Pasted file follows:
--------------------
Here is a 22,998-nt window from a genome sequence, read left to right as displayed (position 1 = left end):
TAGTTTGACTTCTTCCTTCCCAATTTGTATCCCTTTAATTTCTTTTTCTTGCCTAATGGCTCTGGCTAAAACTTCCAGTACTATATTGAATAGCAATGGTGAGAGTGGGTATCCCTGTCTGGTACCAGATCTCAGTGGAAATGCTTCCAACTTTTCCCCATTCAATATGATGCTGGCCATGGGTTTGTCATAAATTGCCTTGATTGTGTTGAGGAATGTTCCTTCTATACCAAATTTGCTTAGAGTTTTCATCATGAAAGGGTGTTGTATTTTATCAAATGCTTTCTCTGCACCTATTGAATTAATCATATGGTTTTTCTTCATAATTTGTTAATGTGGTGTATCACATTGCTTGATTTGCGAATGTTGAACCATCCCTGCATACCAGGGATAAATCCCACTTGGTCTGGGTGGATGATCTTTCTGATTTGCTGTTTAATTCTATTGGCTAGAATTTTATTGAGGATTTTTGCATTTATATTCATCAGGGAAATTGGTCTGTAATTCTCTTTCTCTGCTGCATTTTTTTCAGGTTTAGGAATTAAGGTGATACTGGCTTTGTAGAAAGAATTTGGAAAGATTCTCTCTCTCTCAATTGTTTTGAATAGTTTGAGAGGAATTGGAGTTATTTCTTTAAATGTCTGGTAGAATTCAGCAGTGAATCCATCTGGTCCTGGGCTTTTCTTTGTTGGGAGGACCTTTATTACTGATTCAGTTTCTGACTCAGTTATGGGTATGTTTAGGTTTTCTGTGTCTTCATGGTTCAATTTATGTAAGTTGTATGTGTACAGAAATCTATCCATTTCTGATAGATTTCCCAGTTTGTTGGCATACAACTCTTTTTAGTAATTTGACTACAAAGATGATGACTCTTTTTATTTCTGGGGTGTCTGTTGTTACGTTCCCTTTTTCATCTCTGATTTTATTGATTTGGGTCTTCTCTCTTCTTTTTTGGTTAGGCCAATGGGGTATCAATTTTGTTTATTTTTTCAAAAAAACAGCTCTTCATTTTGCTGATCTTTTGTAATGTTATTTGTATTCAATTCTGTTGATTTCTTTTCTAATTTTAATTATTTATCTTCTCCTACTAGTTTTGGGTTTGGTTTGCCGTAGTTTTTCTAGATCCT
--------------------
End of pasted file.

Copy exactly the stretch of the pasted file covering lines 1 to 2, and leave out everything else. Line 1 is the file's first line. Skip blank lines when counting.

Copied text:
Here is a 22,998-nt window from a genome sequence, read left to right as displayed (position 1 = left end):
TAGTTTGACTTCTTCCTTCCCAATTTGTATCCCTTTAATTTCTTTTTCTTGCCTAATGGCTCTGGCTAAAACTTCCAGTACTATATTGAATAGCAATGGTGAGAGTGGGTATCCCTGTCTGGTACCAGATCTCAGTGGAAATGCTTCCAACTTTTCCCCATTCAATATGATGCTGGCCATGGGTTTGTCATAAATTGCCTTGATTGTGTTGAGGAATGTTCCTTCTATACCAAATTTGCTTAGAGTTTTCATCATGAAAGGGTGTTGTATTTTATCAAATGCTTTCTCTGCACCTATTGAATTAATCATATGGTTTTTCTTCATAATTTGTTAATGTGGTGTATCACATTGCTTGATTTGCGAATGTTGAACCATCCCTGCATACCAGGGATAAATCCCACTTGGTCTGGGTGGATGATCTTTCTGATTTGCTGTTTAATTCTATTGGCTAGAATTTTATTGAGGATTTTTGCATTTATATTCATCAGGGAAATTGGTCTGTAATTCTCTTTCTCTGCTGCATTTTTTTCAGGTTTAGGAATTAAGGTGATACTGGCTTTGTAGAAAGAATTTGGAAAGATTCTCTCTCTCTCAATTGTTTTGAATAGTTTGAGAGGAATTGGAGTTATTTCTTTAAATGTCTGGTAGAATTCAGCAGTGAATCCATCTGGTCCTGGGCTTTTCTTTGTTGGGAGGACCTTTATTACTGATTCAGTTTCTGACTCAGTTATGGGTATGTTTAGGTTTTCTGTGTCTTCATGGTTCAATTTATGTAAGTTGTATGTGTACAGAAATCTATCCATTTCTGATAGATTTCCCAGTTTGTTGGCATACAACTCTTTTTAGTAATTTGACTACAAAGATGATGACTCTTTTTATTTCTGGGGTGTCTGTTGTTACGTTCCCTTTTTCATCTCTGATTTTATTGATTTGGGTCTTCTCTCTTCTTTTTTGGTTAGGCCAATGGGGTATCAATTTTGTTTATTTTTTCAAAAAAACAGCTCTTCATTTTGCTGATCTTTTGTAATGTTATTTGTATTCAATTCTGTTGATTTCTTTTCTAATTTTAATTATTTATCTTCTCCTACTAGTTTTGGGTTTGGTTTGCCGTAGTTTTTCTAGATCCT